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Legislative Assembly for the ACT: 1999 Week 12 Hansard (24 November) . . Page.. 3606 ..

MR HUMPHRIES: Okay, Mr Speaker. Mr Berry disagrees with the coroner's finding. That is fine.

Mr Berry: No, no. That is wrong.

MR HUMPHRIES: Mr Speaker, the fact is that the language used by the coroner was clear and direct.

MR SPEAKER: Just a moment. I want no interjections, thank you. If you people regard this as serious then I suggest you start treating it as such, not a slanging match across the chamber.

MR HUMPHRIES: I submit to the Assembly that this chamber would look like a veritable kangaroo court if, having received a report of the coroner which expressly seeks to address the many public claims made about the Chief Minister and of those claims says that there was no evidence to support a contention that she was personally or directly responsible for that death, it took those recommendations and yet said of them that they are a basis to remove her from the office of Chief Minister. That would constitute a kangaroo court.

Mr Speaker, I come back to my formula here. If Labor believes that there has been some inviolable principle of the doctrine of ministerial responsibility which has been violated in this place they need to state what that principle is. They need to articulate it, not to rely on the broad, bland self-serving generalisations that they have used to date. Imagine a provision of a mythical statute which creates offences and the penalty provision reads, "The Minister shall resign or be removed from office". What does the rest say? How does the rest of the provision look that describes what the Chief Minister has done wrong? If they can articulate that, we are some way down the path towards resolving this matter, Mr Speaker, but until they do this motion deserves to fail.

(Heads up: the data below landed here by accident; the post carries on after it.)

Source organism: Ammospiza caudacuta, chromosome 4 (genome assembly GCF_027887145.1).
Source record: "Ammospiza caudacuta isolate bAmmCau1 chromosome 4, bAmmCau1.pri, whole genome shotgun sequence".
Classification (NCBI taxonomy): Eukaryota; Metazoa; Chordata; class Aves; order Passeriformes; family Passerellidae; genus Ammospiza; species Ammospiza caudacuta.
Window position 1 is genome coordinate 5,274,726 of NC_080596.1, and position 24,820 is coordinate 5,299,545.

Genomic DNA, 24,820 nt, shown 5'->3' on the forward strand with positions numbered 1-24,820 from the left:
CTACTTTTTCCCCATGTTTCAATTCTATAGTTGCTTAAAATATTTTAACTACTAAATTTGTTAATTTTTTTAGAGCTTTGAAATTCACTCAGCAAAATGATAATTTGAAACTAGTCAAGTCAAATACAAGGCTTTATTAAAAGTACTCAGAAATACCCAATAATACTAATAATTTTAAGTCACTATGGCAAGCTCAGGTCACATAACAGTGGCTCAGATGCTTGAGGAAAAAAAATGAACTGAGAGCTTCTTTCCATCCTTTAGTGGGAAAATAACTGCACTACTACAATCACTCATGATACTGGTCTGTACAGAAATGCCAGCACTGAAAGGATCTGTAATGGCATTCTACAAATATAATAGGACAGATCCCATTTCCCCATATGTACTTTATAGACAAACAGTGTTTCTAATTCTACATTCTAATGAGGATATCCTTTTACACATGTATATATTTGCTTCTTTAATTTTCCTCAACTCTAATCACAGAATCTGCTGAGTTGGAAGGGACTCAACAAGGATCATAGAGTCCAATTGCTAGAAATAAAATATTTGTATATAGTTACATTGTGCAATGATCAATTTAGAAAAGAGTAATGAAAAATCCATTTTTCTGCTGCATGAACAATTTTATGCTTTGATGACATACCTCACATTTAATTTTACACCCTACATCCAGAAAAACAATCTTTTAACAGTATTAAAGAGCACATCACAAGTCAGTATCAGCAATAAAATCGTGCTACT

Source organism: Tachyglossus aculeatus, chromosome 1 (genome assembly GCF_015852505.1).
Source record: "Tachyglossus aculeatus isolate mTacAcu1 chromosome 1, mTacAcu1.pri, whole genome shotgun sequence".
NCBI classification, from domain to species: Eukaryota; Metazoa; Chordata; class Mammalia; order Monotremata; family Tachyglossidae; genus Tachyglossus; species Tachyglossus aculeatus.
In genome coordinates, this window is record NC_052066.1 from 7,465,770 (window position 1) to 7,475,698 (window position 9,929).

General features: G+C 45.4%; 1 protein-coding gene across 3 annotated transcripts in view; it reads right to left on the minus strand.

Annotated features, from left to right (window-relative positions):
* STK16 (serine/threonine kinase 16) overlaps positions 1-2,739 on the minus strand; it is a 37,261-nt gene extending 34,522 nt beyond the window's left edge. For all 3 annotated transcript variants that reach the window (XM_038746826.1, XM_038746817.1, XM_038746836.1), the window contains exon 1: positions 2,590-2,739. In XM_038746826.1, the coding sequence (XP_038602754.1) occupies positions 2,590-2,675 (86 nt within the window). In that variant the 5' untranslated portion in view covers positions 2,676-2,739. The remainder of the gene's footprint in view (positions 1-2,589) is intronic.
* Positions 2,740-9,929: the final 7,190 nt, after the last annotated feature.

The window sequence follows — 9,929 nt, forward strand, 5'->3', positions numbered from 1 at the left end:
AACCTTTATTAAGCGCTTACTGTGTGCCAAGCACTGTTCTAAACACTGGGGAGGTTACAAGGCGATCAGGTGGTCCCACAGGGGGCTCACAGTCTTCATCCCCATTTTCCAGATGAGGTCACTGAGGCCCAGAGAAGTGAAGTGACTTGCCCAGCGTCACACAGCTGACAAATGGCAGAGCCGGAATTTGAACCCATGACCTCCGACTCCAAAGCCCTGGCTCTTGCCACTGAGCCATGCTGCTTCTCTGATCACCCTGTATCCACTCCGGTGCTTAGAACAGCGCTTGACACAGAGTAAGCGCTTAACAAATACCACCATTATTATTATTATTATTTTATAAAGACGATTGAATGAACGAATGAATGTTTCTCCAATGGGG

MR KAINE (3.41): Mr Speaker, it was just five months ago in this place that I said the debate in which we were then participating, which was a motion of want of confidence in the Chief Minister, marked a defining moment in the history of this legislature. I said that because I believed that we elected representatives of the people of Canberra were asking ourselves a question that was fundamental to the future of this place - that is, was it appropriate for a Chief Minister who acted unlawfully, who had committed a series of unlawful acts, to continue to serve in that high office. I said further that it was not just the Chief Minister who would be held to account for her actions; the credibility of every one of us here collectively and separately was on the line.

On behalf of 300,000 Canberrans, we were dealing with this question: Were we, as elected members of this parliament, prepared to support as head of the Executive a person who had acted contrary to the law? Shed of all the sophistry of dissembling, it came down to this basic principle: Was the head of government, the chief executive of all people, a person beyond reproach and thus fit to continue holding office? We know now that in the end sophistry and dissembling won that day. Despite all the evidence to the contrary, a simple majority of members in this place, for whatever reasons, preferred to continue propping up this Chief Minister. For those members who supported the

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